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I am studying English and I want to know the main difference between “Have you got?” and “Do you have?” questions. Are they the same? Is one more formal than the other?

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Visit our ESL site area51.stackexchange.com/proposals/41665/… –  Kris Jan 18 '13 at 7:12

4 Answers 4

up vote 5 down vote accepted

Contrary to the above, "Have you got" is more common in British English than "Do you have" (about 2:1); but "Do you have" is much more common in American English than "Have you got" (more than 10:1).

Note that the response includes only the relevant auxiliary: - "Do you have a pen"; "Yes, I do". - "Have you got a pen"; "Yes, I have".

In fact, the most common form where I live (in Northern Ireland) is simply "Have you", but that sounds old-fashioned to many English speakers elsewhere.

Have a look at the "Separated by a Common Language" blog.

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Where did you get these statistics? Google Ngrams disagrees. –  Peter Shor Feb 15 at 12:30
    
I found where you got the statistics: the Separated by a Common Language blog. And one reason for the discrepancy with Google Ngrams is that "do you have" is rapidly gaining over "have you got" both in the US and the UK, and the British National Corpus was collected a decade or so earlier than the Corpus of Contemporary American English, and this time difference substantially increases the (already large) difference between AmE and BrE. –  Peter Shor Feb 15 at 12:38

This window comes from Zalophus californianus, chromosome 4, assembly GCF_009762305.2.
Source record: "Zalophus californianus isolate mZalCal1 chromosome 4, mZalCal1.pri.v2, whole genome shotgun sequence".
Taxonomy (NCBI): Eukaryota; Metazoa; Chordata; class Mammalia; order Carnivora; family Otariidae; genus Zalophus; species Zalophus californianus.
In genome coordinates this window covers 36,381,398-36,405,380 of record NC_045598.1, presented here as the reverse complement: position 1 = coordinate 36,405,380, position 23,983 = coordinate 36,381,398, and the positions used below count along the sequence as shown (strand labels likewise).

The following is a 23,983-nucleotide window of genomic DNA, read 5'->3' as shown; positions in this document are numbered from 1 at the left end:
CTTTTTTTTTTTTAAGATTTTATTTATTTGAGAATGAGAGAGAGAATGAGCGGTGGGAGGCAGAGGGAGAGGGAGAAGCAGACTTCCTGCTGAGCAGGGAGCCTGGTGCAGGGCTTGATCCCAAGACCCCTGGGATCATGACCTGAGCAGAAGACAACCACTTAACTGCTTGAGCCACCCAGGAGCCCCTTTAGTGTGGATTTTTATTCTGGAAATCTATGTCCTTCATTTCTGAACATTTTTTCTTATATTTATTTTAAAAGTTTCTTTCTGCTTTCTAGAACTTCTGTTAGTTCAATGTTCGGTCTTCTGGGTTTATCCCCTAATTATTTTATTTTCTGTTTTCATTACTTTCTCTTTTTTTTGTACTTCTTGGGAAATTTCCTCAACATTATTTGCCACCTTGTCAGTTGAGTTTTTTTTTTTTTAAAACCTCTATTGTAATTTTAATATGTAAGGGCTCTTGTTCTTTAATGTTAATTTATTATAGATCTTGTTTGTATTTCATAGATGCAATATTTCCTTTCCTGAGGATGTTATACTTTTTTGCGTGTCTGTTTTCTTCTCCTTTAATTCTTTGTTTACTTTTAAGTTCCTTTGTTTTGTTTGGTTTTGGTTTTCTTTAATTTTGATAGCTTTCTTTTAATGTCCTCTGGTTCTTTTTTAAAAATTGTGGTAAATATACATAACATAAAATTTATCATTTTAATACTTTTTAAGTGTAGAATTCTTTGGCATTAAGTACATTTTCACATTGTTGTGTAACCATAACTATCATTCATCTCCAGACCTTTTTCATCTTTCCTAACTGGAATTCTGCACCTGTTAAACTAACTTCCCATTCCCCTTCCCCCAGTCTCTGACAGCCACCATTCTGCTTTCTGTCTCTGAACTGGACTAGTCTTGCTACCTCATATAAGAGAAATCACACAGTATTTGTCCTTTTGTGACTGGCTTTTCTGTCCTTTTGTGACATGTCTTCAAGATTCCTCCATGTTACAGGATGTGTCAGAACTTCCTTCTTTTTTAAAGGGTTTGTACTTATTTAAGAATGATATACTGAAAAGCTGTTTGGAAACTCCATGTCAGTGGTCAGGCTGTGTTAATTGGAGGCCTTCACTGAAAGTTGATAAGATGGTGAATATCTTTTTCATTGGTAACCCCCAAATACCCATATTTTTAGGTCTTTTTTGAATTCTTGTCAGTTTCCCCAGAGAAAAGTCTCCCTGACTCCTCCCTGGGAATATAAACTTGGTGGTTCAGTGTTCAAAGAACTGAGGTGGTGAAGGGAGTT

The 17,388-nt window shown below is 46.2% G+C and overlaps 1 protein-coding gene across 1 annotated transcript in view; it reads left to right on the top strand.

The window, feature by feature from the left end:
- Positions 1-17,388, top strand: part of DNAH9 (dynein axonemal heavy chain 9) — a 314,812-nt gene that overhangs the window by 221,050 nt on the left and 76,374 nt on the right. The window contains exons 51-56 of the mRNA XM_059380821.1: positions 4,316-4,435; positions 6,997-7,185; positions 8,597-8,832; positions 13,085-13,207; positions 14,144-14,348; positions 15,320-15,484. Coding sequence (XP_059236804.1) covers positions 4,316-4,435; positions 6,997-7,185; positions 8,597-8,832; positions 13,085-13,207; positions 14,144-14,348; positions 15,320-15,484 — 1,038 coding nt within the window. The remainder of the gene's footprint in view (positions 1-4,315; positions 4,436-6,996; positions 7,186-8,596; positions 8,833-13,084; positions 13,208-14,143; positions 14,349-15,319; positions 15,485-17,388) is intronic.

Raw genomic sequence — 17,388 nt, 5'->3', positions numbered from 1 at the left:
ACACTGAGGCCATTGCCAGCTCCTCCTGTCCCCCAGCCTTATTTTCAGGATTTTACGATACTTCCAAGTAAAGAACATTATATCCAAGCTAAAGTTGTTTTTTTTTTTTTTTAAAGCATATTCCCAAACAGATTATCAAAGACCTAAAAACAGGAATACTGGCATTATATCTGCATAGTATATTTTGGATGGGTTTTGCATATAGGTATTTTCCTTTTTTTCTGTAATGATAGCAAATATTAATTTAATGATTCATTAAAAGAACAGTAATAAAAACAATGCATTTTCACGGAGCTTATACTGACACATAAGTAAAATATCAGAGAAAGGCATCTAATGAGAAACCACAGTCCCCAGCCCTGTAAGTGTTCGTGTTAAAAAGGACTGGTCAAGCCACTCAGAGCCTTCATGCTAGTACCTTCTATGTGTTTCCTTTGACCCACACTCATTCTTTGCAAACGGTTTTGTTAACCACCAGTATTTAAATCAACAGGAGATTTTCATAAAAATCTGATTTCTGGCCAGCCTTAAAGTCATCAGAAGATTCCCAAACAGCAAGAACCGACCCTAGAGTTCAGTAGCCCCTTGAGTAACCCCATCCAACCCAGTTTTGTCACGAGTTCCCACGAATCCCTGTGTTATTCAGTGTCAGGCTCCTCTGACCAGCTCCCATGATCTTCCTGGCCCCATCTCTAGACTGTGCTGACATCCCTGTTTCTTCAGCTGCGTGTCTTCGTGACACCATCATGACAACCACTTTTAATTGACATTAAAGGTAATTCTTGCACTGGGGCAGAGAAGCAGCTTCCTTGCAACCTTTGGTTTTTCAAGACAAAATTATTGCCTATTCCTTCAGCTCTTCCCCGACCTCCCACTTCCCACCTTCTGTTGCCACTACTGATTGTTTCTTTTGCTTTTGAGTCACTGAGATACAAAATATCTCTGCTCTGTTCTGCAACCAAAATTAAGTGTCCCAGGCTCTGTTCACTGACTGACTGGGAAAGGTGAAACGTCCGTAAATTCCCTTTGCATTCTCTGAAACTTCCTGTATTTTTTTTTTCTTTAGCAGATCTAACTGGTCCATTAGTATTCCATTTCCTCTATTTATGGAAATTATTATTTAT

Note that the Corpus has nothing at all to say about spoken usage. In AmE I hear "Have you got?" vastly more than I ever hear the other. –  Robusto Jun 1 at 16:27
    
'Note that the response includes only the relevant auxiliary' is true for the practice of most Brits, I'd say, but 'Yes I do' seems used almost invariably by many in the US. "Have you got a pen?" _ "Yes, I do". –  Edwin Ashworth Jun 14 at 14:13

The two are used for the same purpose, however, "have you got" is somewhat less formal and is popular in American English. So for all intents and purposes you can use them interchangeably. E.g.:

  • Have you got the money?
  • Do you have the money?
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The word got generally bears a more informal sound to it, maybe because of its wide range of uses. In contrast, the word do, when used in this manner creates a structure that is probably unique to English. The latter option displays the verb-subject word order used in many other languages, while the former uses the do+subject+verb construction, which probably appeals to the native speaker's ear.

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"Do you have" has an active connotation through 'do'. "Have you got" has a passive connotation through 'have'.

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